A focused athlete realizes the importance and power of being in the present. Of being able to be ‘in the present moment’ and let go of every moment as it passes, good or bad, to move onto the next moment. Life is indeed ephemeral, and it is easy to miss out the present moment to get better by clinging to what happened in the past or what could happen in the future.
With distractions (from within and without) abound, the mind wanders amidst the ‘clutter’. A mentally strong athlete is completely ‘awake’, that is, they have no division between the self and the experience (shooting a free throw, serving a tennis ball, navigating a slalom gate, striking a ball on goal, knowing where to move on a zone press, etc.) at each moment that experience is taking place.
Complete focus breeds confidence.
An athlete’s humility and trust (in coaches and teammates) that allows them to abandon their ego and ‘surrender’ to the team; in order to become a better player and to improve team performance, is called selflessness. Selfless athletes are more ‘awake’ and focused along with being more self-disciplined, self-confident and self-motivated.
#10: Pursuit of Excellence
As Jim Collins argues in his seminal work, Good to Great, that ‘good is the enemy of great;’ a mentally strong athlete recognizes the ‘curse of competence’.
How do you get to Carnegie Hall? With Practice, practice, practice… of mental toughness. Even after achieving the pinnacle of success in his profession by winning three Super Bowls, New England Patriots quarterback, Tom Brady used to say that he approached every practice as if he were “trying out for the team”.
To put it in another way, if you know you have to walk 100 miles, then you should reckon that 90 miles is halfway.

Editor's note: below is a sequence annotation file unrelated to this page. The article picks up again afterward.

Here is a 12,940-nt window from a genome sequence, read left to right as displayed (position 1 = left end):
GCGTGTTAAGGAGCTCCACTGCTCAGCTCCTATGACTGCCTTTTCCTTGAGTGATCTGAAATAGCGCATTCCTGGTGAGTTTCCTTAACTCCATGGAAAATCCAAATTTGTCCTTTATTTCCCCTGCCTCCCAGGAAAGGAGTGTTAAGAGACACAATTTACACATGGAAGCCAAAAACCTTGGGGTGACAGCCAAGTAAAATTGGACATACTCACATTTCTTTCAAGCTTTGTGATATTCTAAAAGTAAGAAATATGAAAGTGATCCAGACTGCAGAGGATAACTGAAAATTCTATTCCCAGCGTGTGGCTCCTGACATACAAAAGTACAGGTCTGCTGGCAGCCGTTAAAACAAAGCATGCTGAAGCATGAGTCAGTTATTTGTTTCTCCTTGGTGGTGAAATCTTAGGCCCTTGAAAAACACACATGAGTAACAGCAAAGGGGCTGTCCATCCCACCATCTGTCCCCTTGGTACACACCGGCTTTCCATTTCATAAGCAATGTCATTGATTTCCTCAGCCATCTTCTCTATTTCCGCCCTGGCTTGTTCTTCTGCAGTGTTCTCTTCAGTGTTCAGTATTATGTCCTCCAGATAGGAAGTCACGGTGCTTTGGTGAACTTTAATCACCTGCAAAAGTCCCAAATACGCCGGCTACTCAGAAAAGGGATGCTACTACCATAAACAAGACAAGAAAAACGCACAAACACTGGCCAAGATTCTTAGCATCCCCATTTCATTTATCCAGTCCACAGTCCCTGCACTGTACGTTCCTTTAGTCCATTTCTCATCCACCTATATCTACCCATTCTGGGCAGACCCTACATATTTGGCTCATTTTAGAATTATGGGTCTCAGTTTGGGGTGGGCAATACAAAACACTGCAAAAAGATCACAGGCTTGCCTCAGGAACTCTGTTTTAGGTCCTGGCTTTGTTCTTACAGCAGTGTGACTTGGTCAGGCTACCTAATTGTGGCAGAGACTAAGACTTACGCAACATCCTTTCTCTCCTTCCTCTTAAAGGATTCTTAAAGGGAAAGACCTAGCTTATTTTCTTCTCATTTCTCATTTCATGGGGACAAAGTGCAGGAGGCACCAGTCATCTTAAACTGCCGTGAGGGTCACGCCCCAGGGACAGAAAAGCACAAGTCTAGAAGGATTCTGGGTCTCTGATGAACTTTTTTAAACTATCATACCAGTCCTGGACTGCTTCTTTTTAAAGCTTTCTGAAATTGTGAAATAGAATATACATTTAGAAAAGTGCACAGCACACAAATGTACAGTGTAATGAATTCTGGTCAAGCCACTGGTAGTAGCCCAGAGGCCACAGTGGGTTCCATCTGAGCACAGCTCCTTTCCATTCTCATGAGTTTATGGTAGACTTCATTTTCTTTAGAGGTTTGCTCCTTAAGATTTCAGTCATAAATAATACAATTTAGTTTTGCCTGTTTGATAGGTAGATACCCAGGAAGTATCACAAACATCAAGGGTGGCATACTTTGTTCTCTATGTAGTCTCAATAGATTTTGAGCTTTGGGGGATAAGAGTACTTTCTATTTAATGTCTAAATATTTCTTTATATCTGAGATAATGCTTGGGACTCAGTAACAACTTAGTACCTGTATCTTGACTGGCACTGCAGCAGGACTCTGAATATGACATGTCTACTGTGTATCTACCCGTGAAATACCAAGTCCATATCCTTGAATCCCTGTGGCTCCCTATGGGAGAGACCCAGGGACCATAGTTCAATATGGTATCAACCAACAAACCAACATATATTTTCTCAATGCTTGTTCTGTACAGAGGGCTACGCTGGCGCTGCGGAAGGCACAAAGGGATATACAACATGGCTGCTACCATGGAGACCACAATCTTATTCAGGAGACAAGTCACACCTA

The virtue of practice lies in the opportunity for individual development, team building and especially trust building. It is the creation of a team culture that ‘leaves no doubt’ about a team’s identity, and a selfless, relentless commitment to pursuing greatness.
Keeping these components of mental strength in mind, what can we observe from mentally strong soccer players? Here are a few examples players that are strong mentally.
- The forward who works tirelessly off the ball to create space for teammates, and who does not complain when not receiving the ball after all the hard work.
- The players, once in the starting “11”, now on the bench, who nevertheless remain steadfast supporters of those who are on the field.
- The same players who, rather than complain about playing time behind the coaches’ backs, continue to compete by pushing those ahead of them during practice.
- The player who consistently arrives first to and leaves last from practices to work on free kicks or corner kicks or other aspects of technical development.
- The forward who understands that team defending begins with the first layer of pressure, and who knows when, where, and how to apply that pressure based on the team’s defensive tactics.
- The senior, star player, who, with the team trailing by a goal with 10 minutes to play, does NOT succumb to trying to do too much on his own while worrying about the chance of the team being eliminated from the tournament, thus ending his career.
- The player who consistently plays the next moment, avoiding the distraction of a poor or missed call from the referee, and without feeling the need to whine or retaliate.
- The goal scorer, who after tallying the winner against an archrival, shows respect for the opponent by neither taunting nor drawing attention to himself.
- The captain who realizes the lack of intensity and focus in practice and who, without coach direction, brings the team together to take stock and insist upon change .
- The senior player who, holding himself accountable for his effort and performance during a practice (or game), has the courage to hold his teammates accountable, thereby cultivating a sense of trust within the team.
- The player who, though having a “bad” day at practice, seeks to pick himself up both by picking others up who might be struggling and by applauding the efforts of others.